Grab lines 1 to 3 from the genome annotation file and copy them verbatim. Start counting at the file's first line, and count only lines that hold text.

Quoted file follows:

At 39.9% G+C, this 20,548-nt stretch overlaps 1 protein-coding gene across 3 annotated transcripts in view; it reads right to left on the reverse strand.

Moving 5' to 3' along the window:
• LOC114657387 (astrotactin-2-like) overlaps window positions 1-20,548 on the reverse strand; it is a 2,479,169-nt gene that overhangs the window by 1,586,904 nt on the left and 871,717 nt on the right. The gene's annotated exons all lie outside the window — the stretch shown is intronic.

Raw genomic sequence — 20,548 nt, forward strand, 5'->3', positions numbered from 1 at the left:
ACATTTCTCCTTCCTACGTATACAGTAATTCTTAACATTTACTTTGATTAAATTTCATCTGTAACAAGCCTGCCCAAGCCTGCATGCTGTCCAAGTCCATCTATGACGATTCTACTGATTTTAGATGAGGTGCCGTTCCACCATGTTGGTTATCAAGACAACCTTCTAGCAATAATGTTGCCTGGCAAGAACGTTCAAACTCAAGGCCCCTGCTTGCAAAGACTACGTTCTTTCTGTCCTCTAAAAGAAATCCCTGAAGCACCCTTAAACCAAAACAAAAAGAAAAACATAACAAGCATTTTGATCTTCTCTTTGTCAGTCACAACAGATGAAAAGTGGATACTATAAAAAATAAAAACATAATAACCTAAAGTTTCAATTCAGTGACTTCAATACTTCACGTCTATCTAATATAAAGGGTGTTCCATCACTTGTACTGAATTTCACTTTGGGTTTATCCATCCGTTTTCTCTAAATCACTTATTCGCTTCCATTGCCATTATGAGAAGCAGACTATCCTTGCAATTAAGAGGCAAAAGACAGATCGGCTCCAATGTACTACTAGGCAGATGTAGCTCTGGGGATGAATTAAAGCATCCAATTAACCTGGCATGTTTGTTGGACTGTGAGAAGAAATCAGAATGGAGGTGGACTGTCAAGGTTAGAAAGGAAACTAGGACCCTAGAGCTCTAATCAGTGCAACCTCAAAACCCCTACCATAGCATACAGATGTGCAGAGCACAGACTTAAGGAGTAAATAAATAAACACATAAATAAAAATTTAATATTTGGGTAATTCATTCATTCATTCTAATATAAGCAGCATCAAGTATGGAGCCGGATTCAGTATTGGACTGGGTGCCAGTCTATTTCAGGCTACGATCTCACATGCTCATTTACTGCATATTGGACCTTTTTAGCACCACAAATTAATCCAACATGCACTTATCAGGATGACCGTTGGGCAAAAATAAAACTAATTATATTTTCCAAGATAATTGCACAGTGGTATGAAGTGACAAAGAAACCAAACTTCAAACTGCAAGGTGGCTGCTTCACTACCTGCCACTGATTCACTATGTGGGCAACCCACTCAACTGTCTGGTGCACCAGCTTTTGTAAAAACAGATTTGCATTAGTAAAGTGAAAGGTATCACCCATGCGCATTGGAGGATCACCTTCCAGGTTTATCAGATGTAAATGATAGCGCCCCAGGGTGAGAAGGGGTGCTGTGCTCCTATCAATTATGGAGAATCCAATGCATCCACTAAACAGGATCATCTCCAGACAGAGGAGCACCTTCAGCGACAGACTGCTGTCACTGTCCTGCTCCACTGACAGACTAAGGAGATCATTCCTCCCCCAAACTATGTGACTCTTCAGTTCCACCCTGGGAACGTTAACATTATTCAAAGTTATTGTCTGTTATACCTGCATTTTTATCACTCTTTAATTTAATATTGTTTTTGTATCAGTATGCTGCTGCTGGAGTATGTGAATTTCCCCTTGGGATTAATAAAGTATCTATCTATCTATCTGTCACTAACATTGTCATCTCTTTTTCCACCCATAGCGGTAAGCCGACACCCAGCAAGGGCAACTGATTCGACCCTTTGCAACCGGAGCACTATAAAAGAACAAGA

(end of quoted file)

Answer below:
At 39.9% G+C, this 20,548-nt stretch overlaps 1 protein-coding gene across 3 annotated transcripts in view; it reads right to left on the reverse strand.

Moving 5' to 3' along the window:
• LOC114657387 (astrotactin-2-like) overlaps window positions 1-20,548 on the reverse strand; it is a 2,479,169-nt gene that overhangs the window by 1,586,904 nt on the left and 871,717 nt on the right. The gene's annotated exons all lie outside the window — the stretch shown is intronic.